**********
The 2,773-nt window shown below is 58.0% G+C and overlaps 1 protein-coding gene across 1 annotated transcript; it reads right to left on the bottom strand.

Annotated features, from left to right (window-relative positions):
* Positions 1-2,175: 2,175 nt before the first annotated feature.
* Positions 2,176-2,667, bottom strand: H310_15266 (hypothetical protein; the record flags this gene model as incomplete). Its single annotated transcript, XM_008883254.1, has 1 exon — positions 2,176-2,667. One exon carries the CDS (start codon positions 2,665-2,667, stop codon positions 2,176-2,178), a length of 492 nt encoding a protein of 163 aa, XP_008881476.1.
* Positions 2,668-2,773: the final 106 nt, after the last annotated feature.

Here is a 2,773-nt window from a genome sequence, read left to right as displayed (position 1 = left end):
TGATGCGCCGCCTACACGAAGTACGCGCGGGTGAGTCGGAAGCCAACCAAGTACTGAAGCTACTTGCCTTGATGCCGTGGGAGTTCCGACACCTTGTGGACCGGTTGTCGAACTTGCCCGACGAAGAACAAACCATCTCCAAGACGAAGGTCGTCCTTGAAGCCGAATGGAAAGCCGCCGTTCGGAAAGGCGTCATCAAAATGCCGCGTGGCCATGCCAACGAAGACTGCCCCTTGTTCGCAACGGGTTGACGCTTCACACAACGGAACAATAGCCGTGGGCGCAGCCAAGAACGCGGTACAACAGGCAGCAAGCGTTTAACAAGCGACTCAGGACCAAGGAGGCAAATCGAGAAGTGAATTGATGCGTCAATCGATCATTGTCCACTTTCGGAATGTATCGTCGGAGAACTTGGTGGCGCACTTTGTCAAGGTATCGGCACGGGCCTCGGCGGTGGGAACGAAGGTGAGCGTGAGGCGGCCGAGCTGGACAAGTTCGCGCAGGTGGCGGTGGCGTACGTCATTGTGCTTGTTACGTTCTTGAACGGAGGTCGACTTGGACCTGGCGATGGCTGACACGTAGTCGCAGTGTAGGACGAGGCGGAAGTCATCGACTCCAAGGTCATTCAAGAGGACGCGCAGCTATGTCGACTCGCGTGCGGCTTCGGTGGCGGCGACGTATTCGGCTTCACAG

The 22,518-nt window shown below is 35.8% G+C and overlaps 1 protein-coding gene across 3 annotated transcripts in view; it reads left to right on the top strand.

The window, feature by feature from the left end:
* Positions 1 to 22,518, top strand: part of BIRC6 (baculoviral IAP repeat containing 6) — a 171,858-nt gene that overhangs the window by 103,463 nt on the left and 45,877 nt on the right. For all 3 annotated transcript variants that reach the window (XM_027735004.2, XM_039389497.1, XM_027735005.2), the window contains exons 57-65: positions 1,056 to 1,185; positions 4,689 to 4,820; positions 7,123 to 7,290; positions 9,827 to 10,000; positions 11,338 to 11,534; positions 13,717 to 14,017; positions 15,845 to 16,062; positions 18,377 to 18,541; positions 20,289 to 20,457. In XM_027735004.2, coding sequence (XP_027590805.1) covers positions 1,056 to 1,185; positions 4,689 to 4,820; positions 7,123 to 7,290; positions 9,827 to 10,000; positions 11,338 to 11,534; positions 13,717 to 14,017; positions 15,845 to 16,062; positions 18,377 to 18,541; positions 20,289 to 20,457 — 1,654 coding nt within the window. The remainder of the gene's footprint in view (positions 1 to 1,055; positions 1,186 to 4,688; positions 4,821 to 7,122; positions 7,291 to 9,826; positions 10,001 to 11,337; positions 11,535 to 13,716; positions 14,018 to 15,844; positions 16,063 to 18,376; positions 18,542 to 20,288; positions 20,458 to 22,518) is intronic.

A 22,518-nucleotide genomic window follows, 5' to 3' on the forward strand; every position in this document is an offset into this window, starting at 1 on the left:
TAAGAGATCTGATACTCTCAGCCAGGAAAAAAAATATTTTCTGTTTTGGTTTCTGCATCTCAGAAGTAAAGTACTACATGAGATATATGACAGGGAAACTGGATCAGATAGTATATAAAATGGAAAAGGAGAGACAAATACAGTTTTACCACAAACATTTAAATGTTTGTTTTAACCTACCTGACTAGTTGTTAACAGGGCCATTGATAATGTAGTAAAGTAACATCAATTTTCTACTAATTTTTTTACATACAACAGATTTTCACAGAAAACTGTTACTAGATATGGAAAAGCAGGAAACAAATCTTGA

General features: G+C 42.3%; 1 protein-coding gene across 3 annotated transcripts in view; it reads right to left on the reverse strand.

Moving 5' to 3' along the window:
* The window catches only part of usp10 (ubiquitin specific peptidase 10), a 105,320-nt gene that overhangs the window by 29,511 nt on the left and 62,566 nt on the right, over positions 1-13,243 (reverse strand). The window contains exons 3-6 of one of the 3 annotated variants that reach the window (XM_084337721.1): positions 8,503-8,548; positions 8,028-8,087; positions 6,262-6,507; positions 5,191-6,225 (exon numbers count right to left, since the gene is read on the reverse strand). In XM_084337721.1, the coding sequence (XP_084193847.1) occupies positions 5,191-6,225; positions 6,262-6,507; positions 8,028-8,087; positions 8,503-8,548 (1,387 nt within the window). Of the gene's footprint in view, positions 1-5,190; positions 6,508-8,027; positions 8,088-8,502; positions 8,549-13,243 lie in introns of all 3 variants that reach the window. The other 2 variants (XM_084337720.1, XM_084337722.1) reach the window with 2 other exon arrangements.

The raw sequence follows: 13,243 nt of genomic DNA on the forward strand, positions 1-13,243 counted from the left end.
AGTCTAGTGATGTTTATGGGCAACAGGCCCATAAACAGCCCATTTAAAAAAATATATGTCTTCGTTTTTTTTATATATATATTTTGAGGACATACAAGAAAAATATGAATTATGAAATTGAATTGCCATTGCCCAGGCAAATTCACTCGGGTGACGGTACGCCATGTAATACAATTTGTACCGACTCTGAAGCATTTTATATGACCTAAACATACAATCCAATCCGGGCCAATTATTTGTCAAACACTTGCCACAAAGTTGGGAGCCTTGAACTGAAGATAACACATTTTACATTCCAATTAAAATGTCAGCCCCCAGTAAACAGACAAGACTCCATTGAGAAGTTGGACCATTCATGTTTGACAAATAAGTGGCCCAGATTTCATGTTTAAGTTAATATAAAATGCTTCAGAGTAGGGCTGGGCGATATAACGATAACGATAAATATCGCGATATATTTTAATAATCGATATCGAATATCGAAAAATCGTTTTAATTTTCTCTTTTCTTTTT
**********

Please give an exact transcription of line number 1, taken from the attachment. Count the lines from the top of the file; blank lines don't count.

The 2,773-nt window shown below is 58.0% G+C and overlaps 1 protein-coding gene across 1 annotated transcript; it reads right to left on the bottom strand.